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that games are an 18 certificate for a reason?

(207 Posts)
theluckiest Fri 28-Dec-12 01:01:02

Friend on FB has posted a pic of his nephews glued to their xbox. Headsets on, big gamer chairs, not moving for hours. This is actually not the issue but I admit to cracking out the large (super stretchy thanks to Xmas) judgy pants when I saw the conversation under the pic. Kids are 6 and 8. They were playing Call of Duty, Black Ops which is an 18 certificate game. Quite a few replies from other people with witty comments about 'starting them early' and that they will be beating their dad soon enough.

I admit I huffed and tutted. Asked dh what he thinks as he is an occasional gamer and he was horrified as he plays this and it is very graphic. Do people not realise that games have certificates? Or not give a shit as it keeps the kids quiet?

And yes I am prob BU and my judgy pants are straining with the effort but I am a teacher so get judgy about stuff! Last year one of the kids in my class used to include some horrific stuff in his writing about heads exploding, people on fire, shootings. He spent hours playing COD, Grand Theft Auto, etc. with older brothers (he was 7).

Maybe I have finally become an old fuddy duddy stuffed shirt.....I remember watching 18 cert horror movies but am sure I was a young teen then (not 6!!) and games seem far more insidious as you become involved iyswim?

missingperson Fri 28-Dec-12 04:19:00

Sorry - meant to say - so if film ratings OK why not PEGI ratings?

StuntGirl Fri 28-Dec-12 08:25:58

Sorry missing I wasn't being very clear at 3am last night!

When PEGI is used as it should be (so, the way you described) its perfect. The problem arises when people ignore, disregard or just plain don't understand the ratings system. They either think the ratings are similar to those in say, board games where similar ratings are used to denote ability or they do see the ratings but for some unfathomable reason think "it's only a game so it can't possibly be bad "even if it has a big, fat, red 18 plastered across it. They don't understand why it has an age rating, what the difference between the age ratings are or what the content of the game is. So imo that means PEGI fails as a ratings system.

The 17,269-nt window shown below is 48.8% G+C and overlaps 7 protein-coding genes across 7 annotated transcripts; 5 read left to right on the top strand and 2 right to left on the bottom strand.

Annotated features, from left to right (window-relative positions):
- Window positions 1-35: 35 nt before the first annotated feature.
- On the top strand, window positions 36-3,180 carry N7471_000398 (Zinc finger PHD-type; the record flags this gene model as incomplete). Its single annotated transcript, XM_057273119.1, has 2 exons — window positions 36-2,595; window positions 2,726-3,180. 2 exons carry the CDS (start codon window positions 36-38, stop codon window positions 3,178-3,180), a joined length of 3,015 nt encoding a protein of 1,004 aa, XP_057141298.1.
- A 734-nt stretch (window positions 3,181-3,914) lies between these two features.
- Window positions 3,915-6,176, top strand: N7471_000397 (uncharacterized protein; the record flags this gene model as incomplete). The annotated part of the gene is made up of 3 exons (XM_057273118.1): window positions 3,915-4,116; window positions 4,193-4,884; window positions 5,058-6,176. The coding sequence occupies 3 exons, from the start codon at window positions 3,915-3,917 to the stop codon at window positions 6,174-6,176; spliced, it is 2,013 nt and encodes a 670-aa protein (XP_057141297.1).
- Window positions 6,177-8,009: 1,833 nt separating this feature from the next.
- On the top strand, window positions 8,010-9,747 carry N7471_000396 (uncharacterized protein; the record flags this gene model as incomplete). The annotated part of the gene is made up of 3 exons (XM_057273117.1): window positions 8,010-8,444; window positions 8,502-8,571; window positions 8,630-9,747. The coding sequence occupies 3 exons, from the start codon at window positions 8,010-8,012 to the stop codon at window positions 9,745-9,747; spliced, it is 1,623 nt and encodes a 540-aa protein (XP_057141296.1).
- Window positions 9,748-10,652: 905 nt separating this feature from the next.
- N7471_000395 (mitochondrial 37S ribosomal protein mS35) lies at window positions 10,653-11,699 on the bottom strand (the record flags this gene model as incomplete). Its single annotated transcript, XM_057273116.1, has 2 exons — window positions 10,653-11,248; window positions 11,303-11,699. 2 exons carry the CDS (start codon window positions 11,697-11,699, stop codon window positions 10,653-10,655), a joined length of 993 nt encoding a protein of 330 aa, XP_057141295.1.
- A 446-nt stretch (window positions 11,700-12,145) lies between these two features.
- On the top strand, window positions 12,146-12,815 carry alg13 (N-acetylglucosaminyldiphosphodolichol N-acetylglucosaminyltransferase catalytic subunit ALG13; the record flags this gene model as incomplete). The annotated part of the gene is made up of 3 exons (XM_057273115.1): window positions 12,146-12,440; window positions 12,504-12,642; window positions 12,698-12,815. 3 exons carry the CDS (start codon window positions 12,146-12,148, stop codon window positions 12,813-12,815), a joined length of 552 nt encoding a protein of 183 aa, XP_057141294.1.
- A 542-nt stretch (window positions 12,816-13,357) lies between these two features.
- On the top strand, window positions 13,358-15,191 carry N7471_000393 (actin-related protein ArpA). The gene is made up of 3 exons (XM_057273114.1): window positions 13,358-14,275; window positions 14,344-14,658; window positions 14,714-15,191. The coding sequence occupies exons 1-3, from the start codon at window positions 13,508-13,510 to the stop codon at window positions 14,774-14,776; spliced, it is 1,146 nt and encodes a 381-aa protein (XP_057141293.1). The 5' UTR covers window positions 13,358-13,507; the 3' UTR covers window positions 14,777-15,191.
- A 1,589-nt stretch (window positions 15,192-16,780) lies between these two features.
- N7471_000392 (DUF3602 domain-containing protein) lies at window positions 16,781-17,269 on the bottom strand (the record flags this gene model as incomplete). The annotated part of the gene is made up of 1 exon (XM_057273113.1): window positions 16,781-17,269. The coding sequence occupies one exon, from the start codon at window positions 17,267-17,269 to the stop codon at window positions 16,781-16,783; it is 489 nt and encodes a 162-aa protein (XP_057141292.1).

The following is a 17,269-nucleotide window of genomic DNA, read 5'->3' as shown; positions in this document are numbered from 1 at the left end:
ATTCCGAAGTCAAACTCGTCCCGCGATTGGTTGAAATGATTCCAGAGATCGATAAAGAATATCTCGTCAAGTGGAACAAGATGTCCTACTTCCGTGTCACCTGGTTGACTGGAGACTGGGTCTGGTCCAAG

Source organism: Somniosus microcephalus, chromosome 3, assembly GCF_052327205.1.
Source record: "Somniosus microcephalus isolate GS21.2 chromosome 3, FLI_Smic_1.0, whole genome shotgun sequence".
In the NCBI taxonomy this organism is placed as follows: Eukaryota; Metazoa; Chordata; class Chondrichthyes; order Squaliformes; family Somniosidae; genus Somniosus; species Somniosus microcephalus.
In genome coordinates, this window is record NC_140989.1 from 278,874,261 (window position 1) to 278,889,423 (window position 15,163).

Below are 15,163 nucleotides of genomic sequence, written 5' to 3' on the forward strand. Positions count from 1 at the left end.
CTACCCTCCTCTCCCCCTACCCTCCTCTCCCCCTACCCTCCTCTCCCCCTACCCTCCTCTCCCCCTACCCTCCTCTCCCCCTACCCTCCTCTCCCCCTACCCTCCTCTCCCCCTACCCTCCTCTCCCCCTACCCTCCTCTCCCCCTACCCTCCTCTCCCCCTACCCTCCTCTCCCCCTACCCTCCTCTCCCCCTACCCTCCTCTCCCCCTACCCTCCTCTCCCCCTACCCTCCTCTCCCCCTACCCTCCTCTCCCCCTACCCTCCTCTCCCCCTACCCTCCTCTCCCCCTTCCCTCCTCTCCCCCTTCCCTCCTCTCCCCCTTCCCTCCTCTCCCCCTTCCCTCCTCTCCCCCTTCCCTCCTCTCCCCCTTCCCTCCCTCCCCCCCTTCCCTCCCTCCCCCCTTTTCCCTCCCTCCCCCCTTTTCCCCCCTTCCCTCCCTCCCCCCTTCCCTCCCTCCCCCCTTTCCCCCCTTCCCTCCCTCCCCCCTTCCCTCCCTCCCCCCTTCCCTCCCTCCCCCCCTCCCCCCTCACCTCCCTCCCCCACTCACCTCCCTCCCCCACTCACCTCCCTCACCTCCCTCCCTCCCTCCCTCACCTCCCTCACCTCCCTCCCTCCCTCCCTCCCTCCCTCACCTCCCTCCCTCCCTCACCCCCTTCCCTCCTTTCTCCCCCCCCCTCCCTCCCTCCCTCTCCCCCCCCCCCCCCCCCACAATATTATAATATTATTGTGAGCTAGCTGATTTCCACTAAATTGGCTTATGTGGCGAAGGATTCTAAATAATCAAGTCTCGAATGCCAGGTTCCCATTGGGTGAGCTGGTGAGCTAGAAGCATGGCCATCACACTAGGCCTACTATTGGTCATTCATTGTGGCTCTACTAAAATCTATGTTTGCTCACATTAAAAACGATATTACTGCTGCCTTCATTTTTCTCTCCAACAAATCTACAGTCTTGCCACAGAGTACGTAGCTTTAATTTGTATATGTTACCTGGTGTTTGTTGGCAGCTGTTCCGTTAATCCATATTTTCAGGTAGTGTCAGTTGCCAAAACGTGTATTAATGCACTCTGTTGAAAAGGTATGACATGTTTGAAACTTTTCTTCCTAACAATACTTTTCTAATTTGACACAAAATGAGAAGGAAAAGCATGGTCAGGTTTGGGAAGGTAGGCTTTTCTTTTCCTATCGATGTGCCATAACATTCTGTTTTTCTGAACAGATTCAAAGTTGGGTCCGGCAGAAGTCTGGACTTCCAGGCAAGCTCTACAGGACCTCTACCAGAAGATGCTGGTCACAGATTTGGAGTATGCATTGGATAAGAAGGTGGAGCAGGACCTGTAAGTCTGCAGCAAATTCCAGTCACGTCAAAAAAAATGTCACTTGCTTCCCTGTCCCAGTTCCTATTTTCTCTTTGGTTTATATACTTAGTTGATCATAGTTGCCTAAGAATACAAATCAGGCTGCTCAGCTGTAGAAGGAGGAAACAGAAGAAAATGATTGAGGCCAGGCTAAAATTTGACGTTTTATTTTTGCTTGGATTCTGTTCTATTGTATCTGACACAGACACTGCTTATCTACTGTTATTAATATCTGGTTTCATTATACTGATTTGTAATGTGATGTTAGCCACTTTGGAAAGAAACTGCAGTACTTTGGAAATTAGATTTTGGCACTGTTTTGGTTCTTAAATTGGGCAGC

When Byron recommended changing the ratings system it was recommended to use PEGI for simplicity, as opposed to the previous system which used a hodge podge of PEGI and BBFC. It was also recommended to have a big push with promoting awareness of PEGI, which hasn't really happened. So what we've ended up with is a system which doesn't have the familiarity of BBFC and which isn't clearly explained or understood.

I work selling video games so I see this every day, granted its not all parents by any stretch but its a sizeable enough group to make it an issue that needs addressing imo.

ChristmasKnackers Fri 28-Dec-12 08:36:32

stuntgirl you are right, the ignorance of some parents is staggering. I teach in a secondary school where a large proportion of our year 7 boys were taking about getting this for Christmas. All of them tell their parents that its 18 because its hard. We are thinking of running some sessions high listing the content of the games, but also the online environment, which is another problem.

bonkersLFDT20 Fri 28-Dec-12 08:42:33

Knackers Shocking that so many parents take the word of their children on this. Or do you think it's a case of turning a blind eye. No way would I let my year 9 boy play COD.

DingDongBelle Fri 28-Dec-12 09:30:00

If you don't want to play the game you can still see content before giving it to your DC's. look the games up on YouTube - there are loads of clips of footage you can watch to help you decide, without having to play. Don't you think an hour or two is a worthwhile investment for you in parenting your DC? Or even simpler: ask the staff in any gaming shop. They are likely to have played the game and will be able to explain it to you.